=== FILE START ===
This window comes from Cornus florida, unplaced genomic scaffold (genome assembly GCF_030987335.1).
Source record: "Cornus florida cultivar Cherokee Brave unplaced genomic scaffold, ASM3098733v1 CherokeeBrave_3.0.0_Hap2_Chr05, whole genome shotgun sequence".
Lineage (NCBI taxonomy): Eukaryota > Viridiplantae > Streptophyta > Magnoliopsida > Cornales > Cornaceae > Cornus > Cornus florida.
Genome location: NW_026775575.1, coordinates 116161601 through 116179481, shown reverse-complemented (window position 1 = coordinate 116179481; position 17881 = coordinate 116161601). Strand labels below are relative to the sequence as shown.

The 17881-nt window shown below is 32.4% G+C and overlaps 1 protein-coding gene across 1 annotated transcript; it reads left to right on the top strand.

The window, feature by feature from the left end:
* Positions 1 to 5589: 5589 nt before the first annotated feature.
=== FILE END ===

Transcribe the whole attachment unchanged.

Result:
This window comes from Cornus florida, unplaced genomic scaffold (genome assembly GCF_030987335.1).
Source record: "Cornus florida cultivar Cherokee Brave unplaced genomic scaffold, ASM3098733v1 CherokeeBrave_3.0.0_Hap2_Chr05, whole genome shotgun sequence".
Lineage (NCBI taxonomy): Eukaryota > Viridiplantae > Streptophyta > Magnoliopsida > Cornales > Cornaceae > Cornus > Cornus florida.
Genome location: NW_026775575.1, coordinates 116161601 through 116179481, shown reverse-complemented (window position 1 = coordinate 116179481; position 17881 = coordinate 116161601). Strand labels below are relative to the sequence as shown.

The 17881-nt window shown below is 32.4% G+C and overlaps 1 protein-coding gene across 1 annotated transcript; it reads left to right on the top strand.

The window, feature by feature from the left end:
* Positions 1 to 5589: 5589 nt before the first annotated feature.